New York Court Strikes Down Regulations Limiting Executive Compensation and Administrative Expenses

A New York court has held that the State’s regulatory limits on executive compensation and administrative expenses for entities that receive state funds unconstitutionally exceed proper regulatory authority. The regulations, which implemented a 2012 executive order by Governor Andrew Cuomo and went into effect on July 1 of last year, were promulgated in substantially similar form by thirteen different New York State agencies. Although other plaintiffs have challenged the regulations, this is the first time a court has held that they are unconstitutional.

On April 9, in Agencies for Children’s Therapy Services, Inc. v. New York Department of Health, the Nassau County Supreme Court held that the Department of Health (“DOH”) “strayed from the administrative into the legislative field” in promulgating the regulations, which, among other things, prohibit the use of more than $199,000 in State funding to compensate certain executives and employees of entities that receive at least 30 percent of their overall in-state revenues from the State. Using the factors identified in the New York Court of Appeals’ holding in Boreali v. Axelrod, 71 N.Y.2d 1 (1987), to determine whether DOH “had usurped the role of the legislature in making public policy assessments,” the Supreme Court concluded that:

  1. DOH, in implementing the regulations, “built a regulatory scheme on its own conclusions about the appropriate balance of trade-offs” without any statutory authority;
  2. Rather than “merely fill[ing] in the details of broad legislation,” DOH “wrote on a clean slate its own comprehensive rules” despite the New York State legislature’s express rejection of such rules contained in Governor Cuomo’s proposed 2012-2013 Budget; and
  3. The regulations were a “prophylactic approach to costs without the benefit of any evidence of expertise or technical competence” by DOH, and that DOH’s justification that the regulations would “ensure that taxpayers’ dollars are used properly, efficiently, and effectively to improve the lives of New Yorkers” was unsubstantiated.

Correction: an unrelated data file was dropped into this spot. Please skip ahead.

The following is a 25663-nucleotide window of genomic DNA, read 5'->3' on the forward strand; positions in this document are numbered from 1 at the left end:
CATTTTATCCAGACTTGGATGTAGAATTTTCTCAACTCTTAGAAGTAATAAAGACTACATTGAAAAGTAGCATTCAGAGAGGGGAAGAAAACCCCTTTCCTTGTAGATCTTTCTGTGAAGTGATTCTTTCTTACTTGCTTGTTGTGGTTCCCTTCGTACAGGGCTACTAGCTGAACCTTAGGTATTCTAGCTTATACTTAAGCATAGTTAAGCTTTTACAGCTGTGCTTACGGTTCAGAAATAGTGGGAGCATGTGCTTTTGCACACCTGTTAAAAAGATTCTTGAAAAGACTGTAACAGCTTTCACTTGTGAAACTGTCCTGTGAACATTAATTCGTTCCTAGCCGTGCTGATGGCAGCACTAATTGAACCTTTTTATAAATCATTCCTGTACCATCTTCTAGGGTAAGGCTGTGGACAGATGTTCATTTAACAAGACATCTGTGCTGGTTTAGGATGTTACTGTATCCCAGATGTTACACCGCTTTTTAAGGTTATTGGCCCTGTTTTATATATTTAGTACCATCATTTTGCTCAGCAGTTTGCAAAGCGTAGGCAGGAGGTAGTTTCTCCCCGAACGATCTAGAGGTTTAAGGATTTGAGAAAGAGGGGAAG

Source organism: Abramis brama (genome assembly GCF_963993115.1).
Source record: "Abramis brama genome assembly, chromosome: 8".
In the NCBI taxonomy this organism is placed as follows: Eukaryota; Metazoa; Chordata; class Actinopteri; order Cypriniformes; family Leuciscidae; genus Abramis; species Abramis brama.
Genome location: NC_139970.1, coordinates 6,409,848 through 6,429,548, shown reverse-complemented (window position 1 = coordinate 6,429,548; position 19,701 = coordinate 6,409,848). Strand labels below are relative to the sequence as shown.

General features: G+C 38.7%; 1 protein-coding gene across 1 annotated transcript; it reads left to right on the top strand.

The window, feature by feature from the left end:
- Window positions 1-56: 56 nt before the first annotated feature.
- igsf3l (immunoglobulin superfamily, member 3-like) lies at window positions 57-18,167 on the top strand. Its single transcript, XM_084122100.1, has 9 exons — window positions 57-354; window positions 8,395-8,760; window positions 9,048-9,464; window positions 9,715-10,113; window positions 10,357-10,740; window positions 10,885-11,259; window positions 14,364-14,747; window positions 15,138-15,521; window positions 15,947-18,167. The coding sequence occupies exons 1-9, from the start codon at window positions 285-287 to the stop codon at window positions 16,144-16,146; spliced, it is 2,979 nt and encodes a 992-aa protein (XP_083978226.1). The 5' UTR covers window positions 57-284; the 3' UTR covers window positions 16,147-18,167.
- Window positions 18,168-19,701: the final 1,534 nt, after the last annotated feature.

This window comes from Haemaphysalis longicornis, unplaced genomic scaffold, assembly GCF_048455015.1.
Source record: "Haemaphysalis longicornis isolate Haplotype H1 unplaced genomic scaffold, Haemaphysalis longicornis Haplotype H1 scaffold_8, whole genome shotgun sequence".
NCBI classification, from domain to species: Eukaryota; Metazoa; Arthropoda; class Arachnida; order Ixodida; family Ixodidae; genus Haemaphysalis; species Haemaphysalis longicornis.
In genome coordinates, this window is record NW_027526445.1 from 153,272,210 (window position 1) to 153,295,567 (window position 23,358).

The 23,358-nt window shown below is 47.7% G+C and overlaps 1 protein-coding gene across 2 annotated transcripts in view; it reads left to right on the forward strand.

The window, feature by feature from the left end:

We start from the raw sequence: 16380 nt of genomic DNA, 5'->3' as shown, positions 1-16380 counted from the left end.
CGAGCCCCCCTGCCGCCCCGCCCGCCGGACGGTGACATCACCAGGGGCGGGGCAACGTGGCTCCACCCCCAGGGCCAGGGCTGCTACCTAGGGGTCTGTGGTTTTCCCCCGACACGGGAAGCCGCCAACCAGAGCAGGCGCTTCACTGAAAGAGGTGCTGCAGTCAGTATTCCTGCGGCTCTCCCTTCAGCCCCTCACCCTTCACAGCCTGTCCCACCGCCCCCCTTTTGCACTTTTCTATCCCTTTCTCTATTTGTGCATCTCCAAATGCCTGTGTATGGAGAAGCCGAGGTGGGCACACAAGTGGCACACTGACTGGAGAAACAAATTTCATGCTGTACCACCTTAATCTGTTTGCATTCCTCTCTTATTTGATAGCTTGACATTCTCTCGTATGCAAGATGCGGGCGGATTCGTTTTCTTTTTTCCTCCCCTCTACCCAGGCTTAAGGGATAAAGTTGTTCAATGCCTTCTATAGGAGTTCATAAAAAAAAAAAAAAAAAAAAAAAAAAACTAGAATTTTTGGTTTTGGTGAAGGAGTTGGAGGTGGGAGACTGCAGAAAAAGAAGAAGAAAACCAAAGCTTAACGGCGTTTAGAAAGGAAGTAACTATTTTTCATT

The court went on to note that the plaintiffs were a group of for-profit corporations, and that there is no statute permitting DOH to regulate how for-profit entities allocate state funds for executive compensation or administrative expenses. It distinguished a recent Suffolk County Supreme Court case, which involved the same regulations, Concerned Home Care Providers, Inc. v. New York State Department of Health et al., 969 N.Y.S.2d 743 (2013). The court noted that in Concerned Home Care Providers, the plaintiffs were a group of non-profit corporations, while the plaintiffs in Children’s Therapy Services were all for-profit entities. In Concerned Home Care Providers, the court determined that the New York Not-For-Profit Corporation Law (“N-PCL”) (specifically, N.Y. N-PCL § 508) provided sufficient “statutory approval of a policy limiting executive retention of funds” for such non-profits to be subject to the DOH regulations. On the other hand, in Children’s Therapy Services, the N-PCL did not apply to the for-profit plaintiffs, and thus DOH’s reliance on the case was misplaced.

The Children’s Therapy Services court also struck down DOH regulations prohibiting certain conflicts of interests in the provision of services to children enrolled in New York’s Early Intervention program.

The State is expected to appeal the decision. For more information on DOH and other agencies’ regulations limiting executive compensation and administrative expenses, click here.

 

Topics:  Administrative Expenses, Contractors, Department of Health, Executive Compensation, Executive Orders, Government Entities, Non-Profits

Published In: General Business Updates, Constitutional Law Updates, Government Contracting Updates, Labor & Employment Updates, Nonprofits Updates

DISCLAIMER: Because of the generality of this update, the information provided herein may not be applicable in all situations and should not be acted upon without specific legal advice based on particular situations.

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